So that he may search for his wife, Emery must leave his daughters with his sister Henrietta at a colorless Louisiana house called Aigredoux (pronounced Aag-reh-do). He tells them to pretend that they are actresses in a play, to mind what Aunt Henrietta says, and to be brave. He promises that he will be back soon with their mother. And then he, too, is gone.

Aunt Henrietta has little tolerance for her nieces' dirt-and-tear-streaked faces, appalled by their old clothes and lack of manners. She considers herself to be a lady and her crumbling, faded house a castle.
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Format: Hardcover
Tennyson is a remarkable book. Remarkable in the sense that I don't think I've read any other book like it. The best way I can describe it is by giving you three keywords: Gothic + Southern + Writing. It's sort of a bizarre little book. The writing is very stark and vivid and dark; the characters odd but lovable. Parts of it made me laugh, parts made my heart ache. Sometimes Aigredoux and its occupants seemed ridiculous and absurd, sometimes they were frightening. Oh, how do I say this. It's not the sort of book you can describe. It's like a distant memory that you want to lose yourself in, but at the same time you're afraid that if the characters are hurt in any way, you will be, too. My reaction when finished wasn't a loud, bubbly, "I loved it!!" - more of a quiet, solemn, "I liked that. Yes, I did. Very much."
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Format: Hardcover
In 1932, the Depression weighs heavily across the entire country. But for 11-year-old Tennyson Fontaine and her eight-year-old sister, Hattie, life goes on as normal in their simple shack home near the banks of the Mississippi. They spend their days playing hide-and-seek in the surrounding forests, staying out of their mother's way while she writes her stories and poems, and pass the evenings reading stories and history books with their father. When they're not partaking in these activities, they're swinging on the rope swing hanging in the kitchen.

One time, and one time only, Tennyson makes the mistake of fixing one of her mom's stories; she has the natural writing talents that her mom only dreams of having. But her mom gets jealous and angry when she fixes the story so easily, so she never attempts to help again. One of Tennyson's main responsibilities is trying to keep her mom happy.

However, one evening her mother never returns home. Her father goes out to search for her, but returns empty-handed the following morning. Not knowing what else to do, he packs up his daughters and delivers them into his sister's care while he continues the search. Aunt Henrietta and Uncle Twigs live in the Fontaine family home, an old southern Louisiana plantation house called Aigredoux. Though rich in history, Aigredoux is falling apart and overgrown with vines. Aunt Henrietta and Uncle Twigs seem to be stuck in the past as well, clinging to their rigid southern manners and outdated way of life. From the moment they meet, Aunt Henrietta and Tennyson's personalities painfully collide, and the future appears bleak and lonely.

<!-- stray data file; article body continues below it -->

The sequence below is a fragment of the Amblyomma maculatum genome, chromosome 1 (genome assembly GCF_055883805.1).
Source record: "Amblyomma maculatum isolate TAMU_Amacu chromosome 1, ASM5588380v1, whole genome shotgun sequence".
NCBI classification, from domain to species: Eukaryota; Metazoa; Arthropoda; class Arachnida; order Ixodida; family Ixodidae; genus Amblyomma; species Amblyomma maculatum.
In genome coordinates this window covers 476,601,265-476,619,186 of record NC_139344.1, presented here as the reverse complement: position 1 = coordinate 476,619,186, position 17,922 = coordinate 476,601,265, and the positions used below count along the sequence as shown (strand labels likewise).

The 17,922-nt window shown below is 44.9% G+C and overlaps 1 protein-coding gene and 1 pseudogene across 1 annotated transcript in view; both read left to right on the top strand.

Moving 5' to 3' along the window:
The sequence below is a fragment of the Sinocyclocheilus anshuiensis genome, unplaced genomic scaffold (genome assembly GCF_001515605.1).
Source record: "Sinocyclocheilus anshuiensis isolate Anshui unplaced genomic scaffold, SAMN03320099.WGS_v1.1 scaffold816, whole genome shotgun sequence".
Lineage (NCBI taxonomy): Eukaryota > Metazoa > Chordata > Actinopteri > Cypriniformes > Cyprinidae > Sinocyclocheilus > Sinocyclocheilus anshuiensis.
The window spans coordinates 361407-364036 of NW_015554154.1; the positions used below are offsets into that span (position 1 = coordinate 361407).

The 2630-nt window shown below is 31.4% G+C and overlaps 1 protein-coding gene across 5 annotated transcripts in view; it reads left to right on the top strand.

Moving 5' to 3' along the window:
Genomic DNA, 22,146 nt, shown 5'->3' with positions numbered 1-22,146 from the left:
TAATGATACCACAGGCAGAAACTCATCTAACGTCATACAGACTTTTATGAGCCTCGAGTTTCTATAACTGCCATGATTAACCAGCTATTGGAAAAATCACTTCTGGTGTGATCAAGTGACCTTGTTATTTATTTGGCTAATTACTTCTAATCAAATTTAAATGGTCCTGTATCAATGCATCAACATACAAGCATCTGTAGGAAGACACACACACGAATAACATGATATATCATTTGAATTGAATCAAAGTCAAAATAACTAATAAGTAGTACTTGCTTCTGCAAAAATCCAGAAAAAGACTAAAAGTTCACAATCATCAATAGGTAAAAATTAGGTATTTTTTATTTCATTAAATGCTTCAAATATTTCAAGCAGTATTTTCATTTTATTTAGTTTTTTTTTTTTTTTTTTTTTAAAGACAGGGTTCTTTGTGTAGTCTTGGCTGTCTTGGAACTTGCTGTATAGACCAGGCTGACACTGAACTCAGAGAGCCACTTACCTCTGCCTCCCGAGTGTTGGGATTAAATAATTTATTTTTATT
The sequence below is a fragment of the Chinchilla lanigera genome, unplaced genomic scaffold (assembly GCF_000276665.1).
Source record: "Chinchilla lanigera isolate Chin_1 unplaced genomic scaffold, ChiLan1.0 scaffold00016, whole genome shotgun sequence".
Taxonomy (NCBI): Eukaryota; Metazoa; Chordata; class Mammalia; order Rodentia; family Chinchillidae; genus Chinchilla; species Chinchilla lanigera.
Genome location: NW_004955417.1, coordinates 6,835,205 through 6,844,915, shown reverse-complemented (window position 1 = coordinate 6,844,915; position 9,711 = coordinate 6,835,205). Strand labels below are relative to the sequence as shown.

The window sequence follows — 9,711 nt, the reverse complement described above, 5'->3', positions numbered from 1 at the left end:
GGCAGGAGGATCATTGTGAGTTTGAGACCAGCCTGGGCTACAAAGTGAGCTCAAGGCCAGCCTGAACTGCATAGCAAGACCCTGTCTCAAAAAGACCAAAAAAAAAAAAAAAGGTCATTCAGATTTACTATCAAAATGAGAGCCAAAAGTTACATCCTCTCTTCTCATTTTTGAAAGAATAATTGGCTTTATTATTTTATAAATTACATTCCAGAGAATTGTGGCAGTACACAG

Then Tennyson has an idea. She will write a story and get it published in her mom's favorite magazine.
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Format: Paperback
This was an interesting story that wonderfully captured two very different time periods. While it is primarily about young sisters, Tennyson and Hattie, struggling with a family separation in 1932, it also interweaves a Civil War tale of the girls' paternal family and their grand Louisiana plantation house. The descriptions are very real and I felt easily drawn into the varying scenes from Mississippi to Louisiana and even New York City. Blume is a wonderfully descriptive author who makes the reader truly feel the mood of each scene as well.

Both I and my 11 year old daughter read this book and enjoyed it. Her comment was that it had a strange ending-as if there should've been more. As an adult, I can say that it is an ending that does offer closure but not in a cut and dry manner. It's more of an emotional closure rather than an end to the story. I felt the moral of the story is Tennyson's realization that while history seeks to repeat itself, we are all empowered by the choices we make, choices that can alter the future for the better. I would recommend it for it's original storyline (Southern Gothic for children)and could be a springboard for discussing the Great Depression and the Civil War. Homeschoolers especially might appreciate the crossover potential between language arts & history/social studies.